Published: 05:00, 11 January 2022
| Updated: 15:34, 11 January 2022
James Bond has numerous links to our county but did you know the spy once lived right here in Kent?
His home was shown at the start of the 1967 Bond movie Casino Royale, with David Niven as the lead, which was filmed at Mereworth Castle, near Maidstone.
For younger 007 fans who are now growing excited that they may have missed one in the series, be warned that the 1967 Casino Royale is unlike any other Bond movie.
It is a spoof and, although it has all the characters – M, Miss Moneypenny, Q, and the evil SMERSH organisation – it is very much tongue in cheek.
Critics of the day called it either hilarious, mesmerising and psychedelic – the in-word in 1967– or alternatively, daft, ridiculous and "a disaster".
However, there is no doubt everyone wanted to be in the movie, the filming for which started 56 years ago to the day, on January 11, 1966.
The list of stars reads like a who's who of the film world of the time.
There was Niven as Sir James Bond, Peter Sellers as Evelyn Tremble who becomes Bond's replacement, Ursula Andress as seductress Vesper Lynd. Andress had already appeared in the "real" Bond movie Dr No.
More glamour was provided by Barbara Bouchet as Miss Moneypenny, Joanna Pettet who plays Bond's daughter Mata Bond, and by Daliah Lavi as The Detainer, who is the agent that successfully despatches the arch-villain in the end.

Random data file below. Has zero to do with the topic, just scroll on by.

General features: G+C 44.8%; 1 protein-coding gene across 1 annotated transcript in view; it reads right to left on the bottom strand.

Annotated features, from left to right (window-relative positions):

Jewish comedian Woody Allen is that arch-villain known as Dr Noah.
Orson Welles is another baddie, while Deborah Kerr, Charles Boyer, Terence Cooper, Ronnie Corbett, Derek Nimmo and William Holden also feature.
Jacqueline Bisset appears in one of her first major roles as Miss Goodthighs. She is credited as Jacky Bisset.
British character actors John Le Mesurier, Bernard Cribbens, Geoffrey Bayldon (later Catweazle) John Wells, Duncan Macrae and Richard Wattis are all involved.
There are also a number of stars who make brief appearances just for the sake of being in the movie and whose presence has absolutely nothing to do with the plot.
Among them are Peter O'Toole, Jean-Paul Belmondo, veteran gangster actor George Raft and racing driver Sir Stirling Moss.
There's even an appearance by David Prowse as Frankenstein's monster. He was later to play Darth Vader in Star Wars.
Rumour has it O'Toole's appearance fee was a case of Champagne.
In the movie, Sir James Bond played by Niven has retired to Mereworth Castle, where he spends his time playing Debussy on the piano and growing black roses.
In a plot remarkably similar to that of the current Bond movie, No Time To Die, in order to keep up the reputation of the British Secret Service, another agent has been named James Bond and given the 007 designation.
Later, in an attempt to confuse the enemy still further, all the secret agents are re-named James Bond 007 – including the female ones.
Bond is portrayed as a man of high moral virtue, who laments the fact that "secret agent has become synonymous with sex maniac".
Indeed, once he is persuaded out of retirement to take charge of MI6, he institutes a programme of AFSD – anti-female spy device – training to make the new Bonds resistant to feminine allures.